“Alarming” collapse of learning disability nursing warns RCN

2 mins read

Tuesday 25 June 2024

Tags: royal college nursing, learning disability nurse, learning disability, annual health checks, health services

The number of learning disability nurses has collapsed to “alarmingly low levels”, according to latest data from the Royal College of Nursing (RCN).

A learning disability nurse helps children and adults with a learning disability and their families access health care. They coordinate referrals and health checks and provide extra support to people attending A&E or admitted to hospital wards. The NHS developed the learning disability nurse specialism to tackle poorer health and preventable deaths in people with learning disabilities.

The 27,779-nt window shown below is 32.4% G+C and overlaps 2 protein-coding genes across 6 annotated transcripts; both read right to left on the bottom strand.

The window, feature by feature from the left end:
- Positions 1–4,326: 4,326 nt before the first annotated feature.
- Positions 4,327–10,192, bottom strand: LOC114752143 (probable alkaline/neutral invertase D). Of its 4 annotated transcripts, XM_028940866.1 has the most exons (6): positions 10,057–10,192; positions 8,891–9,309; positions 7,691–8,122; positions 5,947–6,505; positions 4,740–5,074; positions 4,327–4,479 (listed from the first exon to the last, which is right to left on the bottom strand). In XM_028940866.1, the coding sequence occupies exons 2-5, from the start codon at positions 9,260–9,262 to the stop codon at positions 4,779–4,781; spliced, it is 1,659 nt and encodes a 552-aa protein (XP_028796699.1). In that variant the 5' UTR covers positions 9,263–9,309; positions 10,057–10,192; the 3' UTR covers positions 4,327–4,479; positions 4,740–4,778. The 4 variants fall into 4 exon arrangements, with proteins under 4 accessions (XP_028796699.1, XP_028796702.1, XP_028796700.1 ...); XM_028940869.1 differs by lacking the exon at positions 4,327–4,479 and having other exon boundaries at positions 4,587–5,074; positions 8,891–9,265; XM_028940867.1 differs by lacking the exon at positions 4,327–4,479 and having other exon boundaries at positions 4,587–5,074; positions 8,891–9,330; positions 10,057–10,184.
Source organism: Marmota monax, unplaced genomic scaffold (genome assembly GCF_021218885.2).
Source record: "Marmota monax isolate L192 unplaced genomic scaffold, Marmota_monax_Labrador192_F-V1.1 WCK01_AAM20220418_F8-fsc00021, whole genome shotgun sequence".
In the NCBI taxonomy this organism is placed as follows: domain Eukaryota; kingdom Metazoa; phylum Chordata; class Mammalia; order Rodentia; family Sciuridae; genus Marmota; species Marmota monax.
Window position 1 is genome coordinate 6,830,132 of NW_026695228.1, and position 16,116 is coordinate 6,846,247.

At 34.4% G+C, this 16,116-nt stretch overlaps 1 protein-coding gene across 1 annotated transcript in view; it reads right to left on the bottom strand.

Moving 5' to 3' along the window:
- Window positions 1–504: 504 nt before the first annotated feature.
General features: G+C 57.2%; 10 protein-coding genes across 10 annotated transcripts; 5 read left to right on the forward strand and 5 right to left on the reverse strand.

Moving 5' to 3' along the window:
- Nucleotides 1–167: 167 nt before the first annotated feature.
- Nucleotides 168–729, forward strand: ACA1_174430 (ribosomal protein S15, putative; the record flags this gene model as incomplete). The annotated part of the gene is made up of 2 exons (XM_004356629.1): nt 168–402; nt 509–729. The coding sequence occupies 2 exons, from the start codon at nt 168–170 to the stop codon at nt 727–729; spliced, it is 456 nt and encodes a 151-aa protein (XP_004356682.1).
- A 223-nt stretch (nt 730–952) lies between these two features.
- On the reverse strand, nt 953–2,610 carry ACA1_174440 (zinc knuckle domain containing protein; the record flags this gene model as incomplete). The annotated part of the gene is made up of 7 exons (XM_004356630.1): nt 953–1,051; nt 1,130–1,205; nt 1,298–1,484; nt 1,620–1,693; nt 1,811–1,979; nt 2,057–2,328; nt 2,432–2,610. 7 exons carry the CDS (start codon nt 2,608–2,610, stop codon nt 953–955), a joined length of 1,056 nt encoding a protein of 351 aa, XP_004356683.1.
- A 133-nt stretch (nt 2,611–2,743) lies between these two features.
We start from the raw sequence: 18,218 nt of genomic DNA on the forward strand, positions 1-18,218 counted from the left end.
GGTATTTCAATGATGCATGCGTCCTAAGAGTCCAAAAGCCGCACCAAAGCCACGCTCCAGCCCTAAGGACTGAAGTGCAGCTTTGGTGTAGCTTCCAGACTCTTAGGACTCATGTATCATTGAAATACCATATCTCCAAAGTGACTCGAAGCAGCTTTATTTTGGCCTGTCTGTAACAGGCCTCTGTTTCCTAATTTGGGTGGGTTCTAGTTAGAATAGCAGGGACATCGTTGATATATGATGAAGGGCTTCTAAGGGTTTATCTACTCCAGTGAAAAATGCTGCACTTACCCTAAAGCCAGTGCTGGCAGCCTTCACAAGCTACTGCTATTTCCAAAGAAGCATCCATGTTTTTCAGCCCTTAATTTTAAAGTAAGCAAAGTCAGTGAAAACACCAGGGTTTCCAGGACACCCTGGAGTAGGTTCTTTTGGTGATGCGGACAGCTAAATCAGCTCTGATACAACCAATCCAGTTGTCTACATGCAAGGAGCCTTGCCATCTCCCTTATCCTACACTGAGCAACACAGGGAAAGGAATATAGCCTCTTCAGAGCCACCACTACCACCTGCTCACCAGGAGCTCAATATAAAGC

But new data shows the number of learning disability nurses has fallen by 44%, from 5,553 in 2009 to 3,095 in 2024. UCAS data seen by the RCN also shows consistently low admission on learning disability nursing courses. Only 2% of all nursing course acceptances are for learning disability courses. Rates of acceptance are particularly low in the South East, South West and East of England

The RCN told Learning Disability Today that there were now large sections areas of the country facing a future without specialist learning disability nurse support.

The RCN has called on the next government to recruit enough learning disability nurses to ensure people with learning disabilities can access the health care they need.